Here's one of the man who started it all. (Photo from

Nick Cave at his punk peak. (Photo from

Young Jim Jarmusch channeling his inner Lee Marvin. (Photo from

Iggy Pop in his Burlingame High School Class of 1959 photo. (Photo from

Although I questioned Neil Young's bona fides the most, this shot of him from his Crosby, Stills, Nash and Young days convinced me. (Photo from

Singer/guitarist Thurston Moore was also a dark horse in the running, but this picture sealed the deal. (Photo by

I thought John Lurie would have been a close second to Tom Waits, but this particular image doesn't quite capture the Lee Marvin look I was hoping for. [He's doing that "model mouth" thing.] (Photo by

Hands down, Tom Waits wins the prize in the Lee Marvin look-alike contest. (Photo by

Valerie says: I had a crush on Lee Marvin in my childhood, and swooned with envy when my father said he'd seen him on a Manhattan street one day. After the whole Michelle Triola mess (only women of a certain age will remember that affair), his star lost a lot of its luster, but I have to say he's still hard to beat for fabulous chiseled features.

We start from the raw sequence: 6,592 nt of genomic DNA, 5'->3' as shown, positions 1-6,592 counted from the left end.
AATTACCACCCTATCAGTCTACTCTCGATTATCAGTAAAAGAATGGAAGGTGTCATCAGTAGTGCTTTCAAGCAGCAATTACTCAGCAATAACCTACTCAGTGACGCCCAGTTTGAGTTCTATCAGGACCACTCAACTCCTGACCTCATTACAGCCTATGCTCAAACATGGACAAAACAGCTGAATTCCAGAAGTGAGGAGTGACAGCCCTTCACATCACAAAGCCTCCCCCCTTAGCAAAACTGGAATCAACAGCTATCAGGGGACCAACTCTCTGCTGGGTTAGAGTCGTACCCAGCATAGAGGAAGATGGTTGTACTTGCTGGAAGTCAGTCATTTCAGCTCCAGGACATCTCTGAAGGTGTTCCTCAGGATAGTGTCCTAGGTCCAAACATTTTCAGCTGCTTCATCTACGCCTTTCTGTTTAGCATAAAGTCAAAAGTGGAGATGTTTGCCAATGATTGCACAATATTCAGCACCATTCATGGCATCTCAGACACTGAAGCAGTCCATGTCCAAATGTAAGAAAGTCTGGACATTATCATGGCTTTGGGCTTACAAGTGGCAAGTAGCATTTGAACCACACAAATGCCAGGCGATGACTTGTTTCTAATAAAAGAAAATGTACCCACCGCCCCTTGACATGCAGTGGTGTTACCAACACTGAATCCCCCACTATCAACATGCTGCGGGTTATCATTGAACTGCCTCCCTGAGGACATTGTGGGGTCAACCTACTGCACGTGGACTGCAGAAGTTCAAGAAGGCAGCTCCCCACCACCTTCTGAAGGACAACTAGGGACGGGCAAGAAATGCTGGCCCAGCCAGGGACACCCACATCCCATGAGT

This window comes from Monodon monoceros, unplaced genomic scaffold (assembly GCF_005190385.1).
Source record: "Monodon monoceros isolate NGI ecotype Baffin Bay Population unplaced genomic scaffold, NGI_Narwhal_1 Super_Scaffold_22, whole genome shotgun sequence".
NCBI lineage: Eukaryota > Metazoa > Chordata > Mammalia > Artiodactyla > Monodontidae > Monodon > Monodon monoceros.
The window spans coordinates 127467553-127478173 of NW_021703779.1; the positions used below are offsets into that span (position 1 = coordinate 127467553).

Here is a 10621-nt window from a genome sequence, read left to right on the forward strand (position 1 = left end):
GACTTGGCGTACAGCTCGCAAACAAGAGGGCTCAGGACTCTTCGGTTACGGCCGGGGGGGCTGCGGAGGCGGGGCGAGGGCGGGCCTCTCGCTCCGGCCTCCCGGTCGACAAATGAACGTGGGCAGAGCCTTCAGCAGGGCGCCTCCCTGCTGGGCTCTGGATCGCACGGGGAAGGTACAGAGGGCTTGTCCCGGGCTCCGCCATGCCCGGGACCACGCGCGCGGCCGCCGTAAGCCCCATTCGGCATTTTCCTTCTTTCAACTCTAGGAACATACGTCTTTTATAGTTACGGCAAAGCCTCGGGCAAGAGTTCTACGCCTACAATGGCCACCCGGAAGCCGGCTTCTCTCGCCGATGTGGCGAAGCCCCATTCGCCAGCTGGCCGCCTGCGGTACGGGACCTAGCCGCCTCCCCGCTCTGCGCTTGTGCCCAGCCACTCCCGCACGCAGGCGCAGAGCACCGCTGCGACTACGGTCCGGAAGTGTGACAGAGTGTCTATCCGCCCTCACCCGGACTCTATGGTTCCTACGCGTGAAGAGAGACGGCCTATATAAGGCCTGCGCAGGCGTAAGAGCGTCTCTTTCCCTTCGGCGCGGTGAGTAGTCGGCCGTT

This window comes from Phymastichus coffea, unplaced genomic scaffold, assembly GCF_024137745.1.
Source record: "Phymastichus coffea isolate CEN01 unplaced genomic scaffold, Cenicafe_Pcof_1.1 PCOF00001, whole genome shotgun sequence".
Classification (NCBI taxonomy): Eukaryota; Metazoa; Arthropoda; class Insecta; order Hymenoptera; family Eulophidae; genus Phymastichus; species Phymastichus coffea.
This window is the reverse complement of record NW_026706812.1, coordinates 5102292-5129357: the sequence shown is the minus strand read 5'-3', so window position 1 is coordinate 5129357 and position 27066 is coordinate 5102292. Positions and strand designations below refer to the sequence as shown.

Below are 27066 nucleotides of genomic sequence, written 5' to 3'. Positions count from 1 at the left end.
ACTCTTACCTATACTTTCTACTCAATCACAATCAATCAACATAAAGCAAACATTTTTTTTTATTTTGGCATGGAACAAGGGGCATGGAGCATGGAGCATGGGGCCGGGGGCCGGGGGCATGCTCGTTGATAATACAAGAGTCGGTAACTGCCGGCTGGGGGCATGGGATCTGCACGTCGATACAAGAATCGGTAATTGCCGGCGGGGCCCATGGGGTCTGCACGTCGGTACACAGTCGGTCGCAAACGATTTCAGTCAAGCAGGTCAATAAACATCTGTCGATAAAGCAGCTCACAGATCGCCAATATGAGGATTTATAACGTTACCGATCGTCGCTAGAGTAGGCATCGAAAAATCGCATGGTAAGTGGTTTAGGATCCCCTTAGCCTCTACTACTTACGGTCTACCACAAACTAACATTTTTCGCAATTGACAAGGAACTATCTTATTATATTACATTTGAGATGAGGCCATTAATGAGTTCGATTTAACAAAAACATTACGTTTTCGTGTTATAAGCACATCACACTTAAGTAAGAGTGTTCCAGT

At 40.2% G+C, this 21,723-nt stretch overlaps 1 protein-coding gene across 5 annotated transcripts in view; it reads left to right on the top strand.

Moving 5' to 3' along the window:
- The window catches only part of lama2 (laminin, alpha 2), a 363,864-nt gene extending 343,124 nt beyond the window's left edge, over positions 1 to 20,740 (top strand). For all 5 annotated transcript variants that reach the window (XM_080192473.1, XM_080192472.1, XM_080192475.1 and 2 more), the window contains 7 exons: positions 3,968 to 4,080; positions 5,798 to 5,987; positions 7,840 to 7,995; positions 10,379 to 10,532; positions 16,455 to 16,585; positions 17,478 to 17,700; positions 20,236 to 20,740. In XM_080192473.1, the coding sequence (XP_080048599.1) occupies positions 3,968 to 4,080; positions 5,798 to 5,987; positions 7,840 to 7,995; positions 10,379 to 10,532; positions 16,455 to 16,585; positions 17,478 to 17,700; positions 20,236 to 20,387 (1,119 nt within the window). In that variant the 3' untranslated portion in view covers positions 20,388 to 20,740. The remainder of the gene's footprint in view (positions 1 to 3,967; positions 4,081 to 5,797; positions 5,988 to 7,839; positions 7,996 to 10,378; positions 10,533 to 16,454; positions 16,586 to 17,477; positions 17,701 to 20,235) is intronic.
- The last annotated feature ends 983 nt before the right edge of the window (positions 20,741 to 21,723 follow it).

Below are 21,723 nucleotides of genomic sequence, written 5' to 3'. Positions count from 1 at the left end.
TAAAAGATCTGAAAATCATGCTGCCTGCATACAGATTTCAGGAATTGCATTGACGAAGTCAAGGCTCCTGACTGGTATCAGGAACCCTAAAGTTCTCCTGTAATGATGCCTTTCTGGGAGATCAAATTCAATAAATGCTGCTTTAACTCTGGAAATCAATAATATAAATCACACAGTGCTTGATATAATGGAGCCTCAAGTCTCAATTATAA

What We're Wearing:

Valerie is wearing a vintage rust straw Patricia Underwood hat with added vintage rust feather; glasses by Morgan; red vest, black blouse and skirt by Issey Miyake; red lacquered wooden bud vase from Sara; woven red leather belt from Century 21; Frye boots. Marilyn/Andy splint should be coming off soon.

Jean is wearing a vintage black wool felt hat with red velvet sea anemone flowers (no label); black quilted and laced jacket by Prada; black linen pants by illi; black and white lace-up crepe platform brothel creepers by Underground Originals from Trash & Vaudeville; bag by Lux De Ville from Enz; vintage red wooden necklace, assorted red bakelite earrings, rings and bracelets; vintage 1980s frames from Fabulous Fanny's.